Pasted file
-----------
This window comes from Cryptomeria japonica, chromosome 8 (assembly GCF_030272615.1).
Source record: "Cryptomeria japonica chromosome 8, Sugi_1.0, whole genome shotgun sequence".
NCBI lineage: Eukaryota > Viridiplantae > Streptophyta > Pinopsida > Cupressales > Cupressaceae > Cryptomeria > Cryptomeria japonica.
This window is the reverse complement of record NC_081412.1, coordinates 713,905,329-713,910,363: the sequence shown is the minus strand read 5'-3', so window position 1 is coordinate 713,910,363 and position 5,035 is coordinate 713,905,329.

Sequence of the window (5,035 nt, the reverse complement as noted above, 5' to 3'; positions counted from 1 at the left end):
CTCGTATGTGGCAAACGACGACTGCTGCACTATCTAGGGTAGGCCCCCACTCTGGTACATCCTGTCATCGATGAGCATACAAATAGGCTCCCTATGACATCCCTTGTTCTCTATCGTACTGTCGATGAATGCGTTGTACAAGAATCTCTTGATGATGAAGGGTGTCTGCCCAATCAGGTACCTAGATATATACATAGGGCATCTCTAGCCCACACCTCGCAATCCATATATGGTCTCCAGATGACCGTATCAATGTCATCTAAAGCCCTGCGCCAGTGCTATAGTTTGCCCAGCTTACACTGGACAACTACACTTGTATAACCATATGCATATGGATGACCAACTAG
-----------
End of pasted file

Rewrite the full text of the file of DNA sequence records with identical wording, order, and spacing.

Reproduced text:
This window comes from Cryptomeria japonica, chromosome 8 (assembly GCF_030272615.1).
Source record: "Cryptomeria japonica chromosome 8, Sugi_1.0, whole genome shotgun sequence".
NCBI lineage: Eukaryota > Viridiplantae > Streptophyta > Pinopsida > Cupressales > Cupressaceae > Cryptomeria > Cryptomeria japonica.
This window is the reverse complement of record NC_081412.1, coordinates 713,905,329-713,910,363: the sequence shown is the minus strand read 5'-3', so window position 1 is coordinate 713,910,363 and position 5,035 is coordinate 713,905,329.

Sequence of the window (5,035 nt, the reverse complement as noted above, 5' to 3'; positions counted from 1 at the left end):
CTCGTATGTGGCAAACGACGACTGCTGCACTATCTAGGGTAGGCCCCCACTCTGGTACATCCTGTCATCGATGAGCATACAAATAGGCTCCCTATGACATCCCTTGTTCTCTATCGTACTGTCGATGAATGCGTTGTACAAGAATCTCTTGATGATGAAGGGTGTCTGCCCAATCAGGTACCTAGATATATACATAGGGCATCTCTAGCCCACACCTCGCAATCCATATATGGTCTCCAGATGACCGTATCAATGTCATCTAAAGCCCTGCGCCAGTGCTATAGTTTGCCCAGCTTACACTGGACAACTACACTTGTATAACCATATGCATATGGATGACCAACTAG